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Precision BioSciences to raise $100m for off the shelf CAR-Ts

Joins next wave of cell therapy competitors


Precision Biosciences is aiming to further develop its allogeneic (off the shelf) CAR-T immunotherapy candidate PBCAR0191, and it’s filed a $100m IPO to fund this.

The gene-editing start-up says the funding will allow the candidate to be brought into a phase 1/2 programme, initially assessing the drug in two cancer indications - acute lymphoblastic leukaemia and non-Hodgkin lymphoma (NHL).

This is Precision’s first clinical-stage candidate, but it targets a familiar protein – CD19, which is also the focus of already approved CAR-Ts Novartis’ Kymriah and Gilead’s Yescarta.

However, Precision, which has partnered up with French drugmaker Servier on the drug, says that its technique is backed up by its in-house tech ARCUS, which is derived from the natural genome editing enzyme homing endonuclease.

These endonucleases are site-specific DNA-cutting enzymes that are non-destructive in nature, and their main mechanism is to trigger gene modification events such as inserting and deleting DNA.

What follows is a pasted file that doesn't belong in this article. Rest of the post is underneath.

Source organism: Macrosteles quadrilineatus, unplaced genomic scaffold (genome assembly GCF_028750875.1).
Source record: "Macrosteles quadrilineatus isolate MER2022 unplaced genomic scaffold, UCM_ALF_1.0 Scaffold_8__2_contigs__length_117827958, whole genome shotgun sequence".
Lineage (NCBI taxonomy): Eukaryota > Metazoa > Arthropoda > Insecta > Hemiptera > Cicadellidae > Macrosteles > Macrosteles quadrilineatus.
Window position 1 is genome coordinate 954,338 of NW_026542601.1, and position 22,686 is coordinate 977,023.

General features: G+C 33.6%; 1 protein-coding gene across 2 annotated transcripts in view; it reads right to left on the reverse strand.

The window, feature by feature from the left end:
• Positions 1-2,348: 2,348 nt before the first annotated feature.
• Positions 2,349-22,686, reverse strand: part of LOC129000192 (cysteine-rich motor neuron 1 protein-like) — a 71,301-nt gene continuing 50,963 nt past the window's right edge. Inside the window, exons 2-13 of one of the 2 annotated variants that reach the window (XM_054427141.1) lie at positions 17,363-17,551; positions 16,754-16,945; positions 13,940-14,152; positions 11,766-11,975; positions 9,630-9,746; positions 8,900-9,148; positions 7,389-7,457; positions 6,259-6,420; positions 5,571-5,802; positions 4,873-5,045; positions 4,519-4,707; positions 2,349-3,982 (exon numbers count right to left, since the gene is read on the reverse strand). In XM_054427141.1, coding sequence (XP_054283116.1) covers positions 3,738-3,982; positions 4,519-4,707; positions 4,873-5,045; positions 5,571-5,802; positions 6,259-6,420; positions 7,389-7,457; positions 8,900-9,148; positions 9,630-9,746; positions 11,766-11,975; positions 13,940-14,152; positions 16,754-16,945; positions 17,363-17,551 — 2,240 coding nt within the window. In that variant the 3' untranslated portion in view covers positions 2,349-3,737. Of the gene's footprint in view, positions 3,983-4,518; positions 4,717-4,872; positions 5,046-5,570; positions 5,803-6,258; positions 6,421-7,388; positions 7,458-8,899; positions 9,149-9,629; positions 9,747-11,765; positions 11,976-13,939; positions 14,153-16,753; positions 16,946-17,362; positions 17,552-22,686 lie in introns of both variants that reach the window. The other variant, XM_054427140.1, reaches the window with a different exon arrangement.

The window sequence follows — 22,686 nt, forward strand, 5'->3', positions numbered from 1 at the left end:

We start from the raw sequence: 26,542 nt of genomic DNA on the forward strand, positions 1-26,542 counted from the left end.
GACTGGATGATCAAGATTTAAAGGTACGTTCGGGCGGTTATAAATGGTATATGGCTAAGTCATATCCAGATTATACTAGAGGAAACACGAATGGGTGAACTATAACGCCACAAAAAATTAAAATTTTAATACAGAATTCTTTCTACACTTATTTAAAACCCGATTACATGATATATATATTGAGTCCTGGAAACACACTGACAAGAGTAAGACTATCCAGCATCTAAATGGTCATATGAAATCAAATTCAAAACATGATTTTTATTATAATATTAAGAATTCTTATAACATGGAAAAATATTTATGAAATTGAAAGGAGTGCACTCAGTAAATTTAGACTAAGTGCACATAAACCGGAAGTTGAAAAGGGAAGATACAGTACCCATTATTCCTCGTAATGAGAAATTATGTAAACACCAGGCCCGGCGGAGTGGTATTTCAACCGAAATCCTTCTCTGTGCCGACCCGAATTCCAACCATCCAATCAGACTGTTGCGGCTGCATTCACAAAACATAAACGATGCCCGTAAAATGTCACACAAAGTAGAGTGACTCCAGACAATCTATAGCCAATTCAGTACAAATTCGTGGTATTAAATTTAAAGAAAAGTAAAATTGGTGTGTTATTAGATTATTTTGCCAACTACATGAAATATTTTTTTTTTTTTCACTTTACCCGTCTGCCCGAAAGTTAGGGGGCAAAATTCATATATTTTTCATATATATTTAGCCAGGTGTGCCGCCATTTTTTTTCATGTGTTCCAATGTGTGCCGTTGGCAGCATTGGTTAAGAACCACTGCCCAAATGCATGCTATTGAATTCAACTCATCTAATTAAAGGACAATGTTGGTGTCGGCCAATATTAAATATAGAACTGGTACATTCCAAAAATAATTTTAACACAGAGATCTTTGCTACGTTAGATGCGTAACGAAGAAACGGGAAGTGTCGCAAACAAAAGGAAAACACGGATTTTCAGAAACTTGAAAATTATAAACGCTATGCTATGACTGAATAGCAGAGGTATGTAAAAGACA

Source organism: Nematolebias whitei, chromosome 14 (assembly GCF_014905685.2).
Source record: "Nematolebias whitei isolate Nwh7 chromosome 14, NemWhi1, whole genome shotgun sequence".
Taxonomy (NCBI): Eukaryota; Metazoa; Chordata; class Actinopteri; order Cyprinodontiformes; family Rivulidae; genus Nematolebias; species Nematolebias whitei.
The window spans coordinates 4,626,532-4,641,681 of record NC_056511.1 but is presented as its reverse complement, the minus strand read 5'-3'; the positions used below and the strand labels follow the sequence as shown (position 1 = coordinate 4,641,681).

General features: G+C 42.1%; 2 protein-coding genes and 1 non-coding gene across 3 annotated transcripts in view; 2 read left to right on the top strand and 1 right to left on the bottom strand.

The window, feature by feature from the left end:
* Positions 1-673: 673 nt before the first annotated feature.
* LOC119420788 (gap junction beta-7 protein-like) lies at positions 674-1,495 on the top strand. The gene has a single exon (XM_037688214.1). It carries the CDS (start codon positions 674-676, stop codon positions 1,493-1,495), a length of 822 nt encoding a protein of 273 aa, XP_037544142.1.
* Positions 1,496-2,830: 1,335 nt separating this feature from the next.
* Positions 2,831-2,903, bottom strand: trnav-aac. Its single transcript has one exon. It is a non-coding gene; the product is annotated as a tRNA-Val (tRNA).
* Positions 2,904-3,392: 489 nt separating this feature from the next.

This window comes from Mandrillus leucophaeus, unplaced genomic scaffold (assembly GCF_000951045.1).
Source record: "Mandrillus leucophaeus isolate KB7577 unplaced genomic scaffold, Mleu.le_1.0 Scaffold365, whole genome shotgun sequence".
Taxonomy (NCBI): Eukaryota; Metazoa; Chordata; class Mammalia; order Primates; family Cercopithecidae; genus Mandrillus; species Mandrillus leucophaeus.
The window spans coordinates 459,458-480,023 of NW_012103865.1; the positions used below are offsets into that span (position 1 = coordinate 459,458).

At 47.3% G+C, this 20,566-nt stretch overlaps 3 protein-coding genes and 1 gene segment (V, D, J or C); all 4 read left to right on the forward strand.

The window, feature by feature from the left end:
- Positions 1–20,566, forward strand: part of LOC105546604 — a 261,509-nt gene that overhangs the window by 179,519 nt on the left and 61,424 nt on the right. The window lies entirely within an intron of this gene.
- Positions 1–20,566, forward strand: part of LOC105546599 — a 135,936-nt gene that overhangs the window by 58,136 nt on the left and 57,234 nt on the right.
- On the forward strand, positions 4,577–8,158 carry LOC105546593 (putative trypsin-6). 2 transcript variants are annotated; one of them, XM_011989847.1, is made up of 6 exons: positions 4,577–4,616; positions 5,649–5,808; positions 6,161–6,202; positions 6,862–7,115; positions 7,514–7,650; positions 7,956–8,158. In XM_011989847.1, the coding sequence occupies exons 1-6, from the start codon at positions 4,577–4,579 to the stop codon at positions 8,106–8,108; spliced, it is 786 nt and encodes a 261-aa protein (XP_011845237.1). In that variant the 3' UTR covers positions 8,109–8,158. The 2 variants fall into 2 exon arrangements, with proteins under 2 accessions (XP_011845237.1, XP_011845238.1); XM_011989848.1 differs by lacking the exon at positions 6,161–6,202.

The company says the enzyme’s ability to target a single DNA break in a complex genome to achieve gene modification without random off-targeting makes these enzymes particularly attractive.

ARCUS, and the synthetic enzyme ARC nuclease, is built around this mechanism but it is “significantly improved to be the starting point for the first therapeutic-grade genome editing platform”.

ARC nucleases are small for varied delivery strategies, can be customised to recognise a DNA sequence within any target gene, and the company says that it doesn’t miss a target.

It’s a bold claim, but if the drug operates as claimed, then the company could offset some of the issues associated with first generation CAR-T therapies.

Current CAR-Ts available on the market are manufactured on a patient-by-patient basis, unique to each individual. Despite the success rate, the drug is very expensive and time consuming.

Unlike typical CAR-Ts, Precision BioSciences’ one-step genomic platform uses cells from healthy donors - reducing graft versus host reactions - which will translate to saving time and cutting costs.

Precision isn't short of competitors, however, with Gilead being one notable rival in the field, having entered a $445m deal last year to develop new hepatitis B candidates.

Article by
Gemma Jones

5th March 2019

From: Sales



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